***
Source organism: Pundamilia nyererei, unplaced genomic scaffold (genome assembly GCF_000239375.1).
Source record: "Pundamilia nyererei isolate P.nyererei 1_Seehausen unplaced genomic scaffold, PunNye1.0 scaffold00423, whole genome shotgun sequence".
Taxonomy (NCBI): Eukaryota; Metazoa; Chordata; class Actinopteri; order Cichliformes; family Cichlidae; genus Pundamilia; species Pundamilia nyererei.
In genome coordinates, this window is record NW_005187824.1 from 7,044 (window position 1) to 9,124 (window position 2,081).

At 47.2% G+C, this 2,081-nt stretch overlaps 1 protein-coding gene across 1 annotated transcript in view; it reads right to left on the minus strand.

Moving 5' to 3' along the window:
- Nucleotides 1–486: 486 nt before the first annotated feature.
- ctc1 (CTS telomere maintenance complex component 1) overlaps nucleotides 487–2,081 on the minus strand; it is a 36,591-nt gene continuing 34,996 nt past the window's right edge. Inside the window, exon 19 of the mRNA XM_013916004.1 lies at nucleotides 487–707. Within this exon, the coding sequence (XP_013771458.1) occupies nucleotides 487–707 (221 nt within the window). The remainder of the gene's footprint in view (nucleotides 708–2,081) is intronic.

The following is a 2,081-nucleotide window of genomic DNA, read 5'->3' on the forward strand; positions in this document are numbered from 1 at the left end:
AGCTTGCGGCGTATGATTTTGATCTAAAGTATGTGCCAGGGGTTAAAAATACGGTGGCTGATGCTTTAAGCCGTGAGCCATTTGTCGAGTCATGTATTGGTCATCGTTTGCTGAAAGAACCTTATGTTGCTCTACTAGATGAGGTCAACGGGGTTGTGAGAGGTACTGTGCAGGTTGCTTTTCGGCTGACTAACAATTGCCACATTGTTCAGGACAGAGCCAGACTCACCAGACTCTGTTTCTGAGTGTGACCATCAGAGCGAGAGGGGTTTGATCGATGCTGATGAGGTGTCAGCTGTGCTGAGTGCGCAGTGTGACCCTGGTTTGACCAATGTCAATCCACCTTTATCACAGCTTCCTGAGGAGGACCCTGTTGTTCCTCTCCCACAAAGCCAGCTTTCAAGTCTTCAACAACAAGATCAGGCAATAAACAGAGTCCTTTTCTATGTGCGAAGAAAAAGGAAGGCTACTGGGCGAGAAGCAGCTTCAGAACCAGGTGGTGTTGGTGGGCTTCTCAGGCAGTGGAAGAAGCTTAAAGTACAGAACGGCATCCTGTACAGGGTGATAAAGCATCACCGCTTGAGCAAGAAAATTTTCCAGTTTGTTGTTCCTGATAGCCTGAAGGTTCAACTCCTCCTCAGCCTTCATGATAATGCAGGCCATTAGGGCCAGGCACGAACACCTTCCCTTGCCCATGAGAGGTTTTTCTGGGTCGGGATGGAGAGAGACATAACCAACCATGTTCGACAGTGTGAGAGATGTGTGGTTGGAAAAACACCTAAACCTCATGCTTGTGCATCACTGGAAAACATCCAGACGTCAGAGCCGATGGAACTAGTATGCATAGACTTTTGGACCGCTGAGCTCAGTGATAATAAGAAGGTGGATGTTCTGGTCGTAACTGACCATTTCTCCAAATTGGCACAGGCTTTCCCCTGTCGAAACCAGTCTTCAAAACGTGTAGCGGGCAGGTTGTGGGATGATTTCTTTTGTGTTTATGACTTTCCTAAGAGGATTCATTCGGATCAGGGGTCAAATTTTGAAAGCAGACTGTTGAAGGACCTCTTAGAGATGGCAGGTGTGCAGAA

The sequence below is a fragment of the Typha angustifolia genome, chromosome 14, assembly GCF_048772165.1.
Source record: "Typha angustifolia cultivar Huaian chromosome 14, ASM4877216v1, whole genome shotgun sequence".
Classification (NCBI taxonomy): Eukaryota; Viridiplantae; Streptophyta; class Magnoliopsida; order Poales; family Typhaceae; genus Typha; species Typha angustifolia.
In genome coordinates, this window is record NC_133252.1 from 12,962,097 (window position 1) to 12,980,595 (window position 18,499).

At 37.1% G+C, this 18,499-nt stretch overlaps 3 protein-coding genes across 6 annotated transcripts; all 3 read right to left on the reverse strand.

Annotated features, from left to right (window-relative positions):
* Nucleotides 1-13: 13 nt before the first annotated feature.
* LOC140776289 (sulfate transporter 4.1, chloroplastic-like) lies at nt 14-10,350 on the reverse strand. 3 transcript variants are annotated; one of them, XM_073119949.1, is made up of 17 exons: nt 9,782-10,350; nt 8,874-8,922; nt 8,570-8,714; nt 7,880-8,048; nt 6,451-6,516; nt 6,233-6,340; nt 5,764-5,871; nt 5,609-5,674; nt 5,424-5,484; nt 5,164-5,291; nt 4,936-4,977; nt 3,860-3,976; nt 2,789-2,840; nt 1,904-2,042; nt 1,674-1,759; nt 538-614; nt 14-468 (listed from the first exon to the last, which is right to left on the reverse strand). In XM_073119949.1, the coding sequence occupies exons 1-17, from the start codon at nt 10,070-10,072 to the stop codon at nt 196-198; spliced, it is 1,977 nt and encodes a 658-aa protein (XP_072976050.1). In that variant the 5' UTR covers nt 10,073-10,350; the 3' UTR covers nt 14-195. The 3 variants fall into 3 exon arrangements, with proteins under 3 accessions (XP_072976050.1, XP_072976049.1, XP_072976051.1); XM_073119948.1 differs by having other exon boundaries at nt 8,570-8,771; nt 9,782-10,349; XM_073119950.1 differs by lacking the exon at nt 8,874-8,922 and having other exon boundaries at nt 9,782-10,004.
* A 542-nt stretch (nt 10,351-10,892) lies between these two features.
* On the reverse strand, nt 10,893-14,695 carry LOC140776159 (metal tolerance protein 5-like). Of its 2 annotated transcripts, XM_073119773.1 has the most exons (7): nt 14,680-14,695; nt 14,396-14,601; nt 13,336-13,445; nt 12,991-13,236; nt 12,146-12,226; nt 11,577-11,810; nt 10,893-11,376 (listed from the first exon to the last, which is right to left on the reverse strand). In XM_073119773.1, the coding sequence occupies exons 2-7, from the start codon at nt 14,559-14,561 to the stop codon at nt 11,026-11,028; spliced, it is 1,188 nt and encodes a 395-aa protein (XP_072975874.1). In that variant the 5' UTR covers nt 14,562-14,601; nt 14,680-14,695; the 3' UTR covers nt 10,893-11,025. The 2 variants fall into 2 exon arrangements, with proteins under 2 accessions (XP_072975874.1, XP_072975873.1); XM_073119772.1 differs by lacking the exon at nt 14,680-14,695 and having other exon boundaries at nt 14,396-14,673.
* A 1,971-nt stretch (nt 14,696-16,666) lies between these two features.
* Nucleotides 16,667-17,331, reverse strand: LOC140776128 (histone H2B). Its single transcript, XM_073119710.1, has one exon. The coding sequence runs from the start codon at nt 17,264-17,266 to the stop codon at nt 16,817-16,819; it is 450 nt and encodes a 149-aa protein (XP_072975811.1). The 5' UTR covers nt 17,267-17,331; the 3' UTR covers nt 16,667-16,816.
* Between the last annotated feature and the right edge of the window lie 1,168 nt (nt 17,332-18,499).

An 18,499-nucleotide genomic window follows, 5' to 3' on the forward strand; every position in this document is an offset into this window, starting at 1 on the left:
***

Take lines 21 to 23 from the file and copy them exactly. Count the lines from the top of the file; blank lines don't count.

* A 1,971-nt stretch (nt 14,696-16,666) lies between these two features.
* Nucleotides 16,667-17,331, reverse strand: LOC140776128 (histone H2B). Its single transcript, XM_073119710.1, has one exon. The coding sequence runs from the start codon at nt 17,264-17,266 to the stop codon at nt 16,817-16,819; it is 450 nt and encodes a 149-aa protein (XP_072975811.1). The 5' UTR covers nt 17,267-17,331; the 3' UTR covers nt 16,667-16,816.
* Between the last annotated feature and the right edge of the window lie 1,168 nt (nt 17,332-18,499).